TIME BOMB: sounds like (picked up) an ice-cream dessert frozen in a round-shaped mould preceded by (topping) a herb

8d    General acceptance of groom keeping bride’s last name undisclosed essentially (8)
CURRENCY: a verb meaning to groom a horse around (keeping) the final letter (last) of [brid]E, N(ame) and the middle letter (essentially) of [undis]C[losed]

12d    Buys a larger, boiled type of sweet (6,5)
BARLEY SUGAR: an anagram (boiled) of BUYS A LARGER

14d    Bet Russia surprisingly losing international is hard to understand (8)
ABSTRUSE: an anagram (surprisingly) of BET RUSS[I]A without (losing) the I(nternational)

15d    Vermilion-coloured crab wandering around island, attracting news article (8)
CINNABAR: an anagram (wandering) of CRAB around I(sland), NN (new + new =news) and the single-letter indefinite article

17d    Justification for area of land that encircles building (7)
GROUNDS: two definitions

18d    Greatly admired wine always gets consumed (7)
REVERED: a type of wine around (gets consumed) a word meaning always

19d    Occasionally call out that fellow as cover (6)
CLOTHE: the odd letters (occasionally) of two words in the clue followed by the two-letter pronoun meaning that fellow

20d    Agree to how to restyle one’s hair? (6)
PERMIT: split as (4,2) this could be how to restyle one’s hair

Very enjoyable.


25 comments on “Toughie 2382

  1. Lovely stuff but I was beaten by three clues. 5ac. 6d and 8d. Thanks to the home grown timber that is Silvanus. Thanks to Big Dave for the enlightenment

  2. As is my wont, tackled and completed without knowing who the setter is and towards the end I decided it was almost certainly a Silvanus, completed at a very enjoyable Toughie gallop – **/****.
    Candidates for favourite – 13a (an oldie but goodie?), 6d, and 8d – and the winner is 6d.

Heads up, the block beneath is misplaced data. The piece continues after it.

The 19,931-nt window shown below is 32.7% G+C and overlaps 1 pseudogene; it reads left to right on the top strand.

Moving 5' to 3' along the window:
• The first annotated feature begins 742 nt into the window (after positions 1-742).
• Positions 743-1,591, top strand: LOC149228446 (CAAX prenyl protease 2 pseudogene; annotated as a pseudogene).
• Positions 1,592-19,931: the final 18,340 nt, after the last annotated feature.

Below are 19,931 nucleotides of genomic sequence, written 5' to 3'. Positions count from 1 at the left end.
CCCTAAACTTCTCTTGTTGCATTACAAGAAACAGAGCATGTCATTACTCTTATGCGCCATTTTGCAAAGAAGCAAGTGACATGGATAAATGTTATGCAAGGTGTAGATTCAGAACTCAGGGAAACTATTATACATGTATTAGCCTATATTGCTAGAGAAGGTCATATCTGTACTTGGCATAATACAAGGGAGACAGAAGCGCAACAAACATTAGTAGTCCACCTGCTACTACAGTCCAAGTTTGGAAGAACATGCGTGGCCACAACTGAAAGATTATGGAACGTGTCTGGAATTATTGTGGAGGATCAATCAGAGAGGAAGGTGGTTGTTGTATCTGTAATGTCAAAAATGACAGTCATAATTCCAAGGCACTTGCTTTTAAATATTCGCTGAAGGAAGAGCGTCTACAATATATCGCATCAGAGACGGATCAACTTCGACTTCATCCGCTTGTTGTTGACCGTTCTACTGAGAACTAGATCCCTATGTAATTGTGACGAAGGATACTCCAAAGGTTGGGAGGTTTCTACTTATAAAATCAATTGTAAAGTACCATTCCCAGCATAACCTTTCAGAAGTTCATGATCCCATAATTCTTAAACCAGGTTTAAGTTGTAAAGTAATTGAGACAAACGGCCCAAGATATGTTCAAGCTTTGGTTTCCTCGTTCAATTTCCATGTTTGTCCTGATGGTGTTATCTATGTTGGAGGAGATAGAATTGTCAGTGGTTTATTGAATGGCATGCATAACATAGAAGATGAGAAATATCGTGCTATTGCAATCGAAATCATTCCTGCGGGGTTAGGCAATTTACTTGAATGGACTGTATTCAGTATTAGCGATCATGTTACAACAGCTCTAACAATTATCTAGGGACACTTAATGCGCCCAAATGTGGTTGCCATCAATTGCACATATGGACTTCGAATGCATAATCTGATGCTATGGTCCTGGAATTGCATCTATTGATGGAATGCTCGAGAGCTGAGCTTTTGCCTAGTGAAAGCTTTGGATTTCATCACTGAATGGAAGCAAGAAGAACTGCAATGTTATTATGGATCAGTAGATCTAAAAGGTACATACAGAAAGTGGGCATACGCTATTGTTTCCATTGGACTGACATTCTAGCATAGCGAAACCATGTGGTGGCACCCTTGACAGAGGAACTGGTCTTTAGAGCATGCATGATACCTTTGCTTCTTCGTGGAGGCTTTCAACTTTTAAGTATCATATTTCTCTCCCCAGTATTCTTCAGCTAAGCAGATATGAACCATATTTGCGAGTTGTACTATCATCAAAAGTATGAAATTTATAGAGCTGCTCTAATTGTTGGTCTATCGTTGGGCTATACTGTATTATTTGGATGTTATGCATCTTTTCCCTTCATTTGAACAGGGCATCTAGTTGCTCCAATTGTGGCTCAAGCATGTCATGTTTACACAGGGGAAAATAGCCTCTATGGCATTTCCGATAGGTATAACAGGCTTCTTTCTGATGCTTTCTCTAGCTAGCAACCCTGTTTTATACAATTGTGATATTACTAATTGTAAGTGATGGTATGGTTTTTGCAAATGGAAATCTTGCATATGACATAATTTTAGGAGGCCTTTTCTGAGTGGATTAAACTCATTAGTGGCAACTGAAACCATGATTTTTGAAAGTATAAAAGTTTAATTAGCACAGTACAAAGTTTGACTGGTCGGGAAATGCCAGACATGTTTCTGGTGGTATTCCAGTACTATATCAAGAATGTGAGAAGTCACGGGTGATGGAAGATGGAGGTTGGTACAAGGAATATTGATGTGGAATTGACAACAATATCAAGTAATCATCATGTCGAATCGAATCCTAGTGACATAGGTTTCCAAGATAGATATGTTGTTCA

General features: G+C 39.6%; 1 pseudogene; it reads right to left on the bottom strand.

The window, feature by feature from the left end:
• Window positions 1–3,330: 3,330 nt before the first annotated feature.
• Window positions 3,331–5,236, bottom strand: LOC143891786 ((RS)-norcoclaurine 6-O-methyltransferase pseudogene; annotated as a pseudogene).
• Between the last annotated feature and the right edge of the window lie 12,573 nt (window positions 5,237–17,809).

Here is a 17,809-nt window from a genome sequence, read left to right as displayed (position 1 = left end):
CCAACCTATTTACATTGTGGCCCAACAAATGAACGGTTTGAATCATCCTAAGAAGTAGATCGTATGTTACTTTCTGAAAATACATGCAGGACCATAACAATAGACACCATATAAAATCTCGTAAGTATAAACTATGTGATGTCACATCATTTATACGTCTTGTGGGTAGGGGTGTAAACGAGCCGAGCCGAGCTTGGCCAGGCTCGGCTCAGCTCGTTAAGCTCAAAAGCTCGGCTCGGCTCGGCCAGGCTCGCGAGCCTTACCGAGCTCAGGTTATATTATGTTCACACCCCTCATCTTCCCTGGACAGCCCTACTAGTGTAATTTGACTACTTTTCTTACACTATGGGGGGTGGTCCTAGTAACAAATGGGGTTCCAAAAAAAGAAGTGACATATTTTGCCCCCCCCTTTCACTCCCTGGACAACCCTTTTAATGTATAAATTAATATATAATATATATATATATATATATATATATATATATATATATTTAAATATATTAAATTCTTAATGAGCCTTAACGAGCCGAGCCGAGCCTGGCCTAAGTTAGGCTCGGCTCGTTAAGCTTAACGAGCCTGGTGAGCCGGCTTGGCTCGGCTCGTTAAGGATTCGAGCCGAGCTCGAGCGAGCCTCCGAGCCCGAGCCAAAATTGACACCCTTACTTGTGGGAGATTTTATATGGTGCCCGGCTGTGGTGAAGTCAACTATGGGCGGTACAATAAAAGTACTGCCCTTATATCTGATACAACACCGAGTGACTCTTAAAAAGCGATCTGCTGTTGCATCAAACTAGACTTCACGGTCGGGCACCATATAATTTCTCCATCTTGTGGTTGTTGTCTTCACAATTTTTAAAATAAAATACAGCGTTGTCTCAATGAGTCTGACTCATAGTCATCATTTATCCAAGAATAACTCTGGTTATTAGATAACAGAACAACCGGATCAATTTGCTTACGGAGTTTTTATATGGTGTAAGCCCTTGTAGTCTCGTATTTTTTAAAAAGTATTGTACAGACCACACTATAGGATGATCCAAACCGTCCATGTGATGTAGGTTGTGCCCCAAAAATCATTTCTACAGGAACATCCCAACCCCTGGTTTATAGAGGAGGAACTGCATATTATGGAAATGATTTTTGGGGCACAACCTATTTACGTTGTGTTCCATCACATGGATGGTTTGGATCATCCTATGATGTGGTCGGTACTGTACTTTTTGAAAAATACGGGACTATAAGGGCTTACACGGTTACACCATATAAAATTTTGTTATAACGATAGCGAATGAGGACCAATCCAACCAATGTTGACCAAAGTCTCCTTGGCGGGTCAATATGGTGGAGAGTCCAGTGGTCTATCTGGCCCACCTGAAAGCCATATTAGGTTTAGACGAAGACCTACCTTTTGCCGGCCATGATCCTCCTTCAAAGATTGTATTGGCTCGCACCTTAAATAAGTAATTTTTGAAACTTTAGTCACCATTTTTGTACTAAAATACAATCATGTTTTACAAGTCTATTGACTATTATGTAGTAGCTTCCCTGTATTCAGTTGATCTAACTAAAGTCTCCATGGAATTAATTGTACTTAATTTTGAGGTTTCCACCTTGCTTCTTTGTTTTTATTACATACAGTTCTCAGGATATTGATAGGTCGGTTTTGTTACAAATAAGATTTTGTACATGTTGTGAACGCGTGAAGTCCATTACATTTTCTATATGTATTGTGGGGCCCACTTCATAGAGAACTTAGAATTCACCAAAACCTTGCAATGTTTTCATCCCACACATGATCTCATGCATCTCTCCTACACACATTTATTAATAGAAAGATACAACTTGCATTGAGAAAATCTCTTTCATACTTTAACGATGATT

Thanks to Silvanus and BD.

  3. Another highly enjoyable puzzle from Silvanus. I thought he’d increased the toughness slightly by including two words that I didn’t know (24a and 6d) though the wordplay in both clues was impeccable so that it was a question of working out what the answers should be and then verifying with the BRB that I’d got them right.
    Lots of potential podium contenders – I’ll go with the beautifully disguised reverse lurker (22d), the paired 1d/2d and 20d.
    Thanks to Silvanus and BD.

      1. You’ve extended your usual alias so this comment needed moderation. Both versions will work henceforth.

  4. Mostly straightforward for me but took me longer to solve than it should, I think, when looking back over it when complete. I took longer on the NE corner and had to look up 6d as I had never heard of this word before. 3*/4*.

  5. Wonderful stuff, not too tough overall, some great surfaces, laughs along the way (like the bear and the Sikh without his full hat on) and even clues for the more obscure or frankly, in my case, “unknown”, words (6d), that provide the answer so well even if it then needs checking (a good guide I would have thought for those compilers who like to use answers that only they have ever heard of!). Thanks to Silvanus and BD.

  6. Another enjoyable and “Doable” Toughie. Thank you to the setter, afraid my detective skills are not yet good enough to discern who you are!

    I have to confess that several of my answers, such as 1a and 5a, were bung-ins so I was very grateful for the explanations from BD.

    Thought the lovely 16a was a very enjoyable sort of clue.

    Never heard of 6d or 24a, hopefully they are now in the memory bank.

    1. If you only do the puzzle online, then have a look at BD’s Homepage, scroll down and there are shown this week’s Toughie compilers. I was only put onto to that a month or so ago.

  7. Agree with BD on a **/***/ ****..
    Thanks also to BD for the ‘discovered’ explanation of 23a.
    Strong cluing throughout , new plant for me to, I remembered the bovine epidemic not the wrong spelling-o for u , which did not help!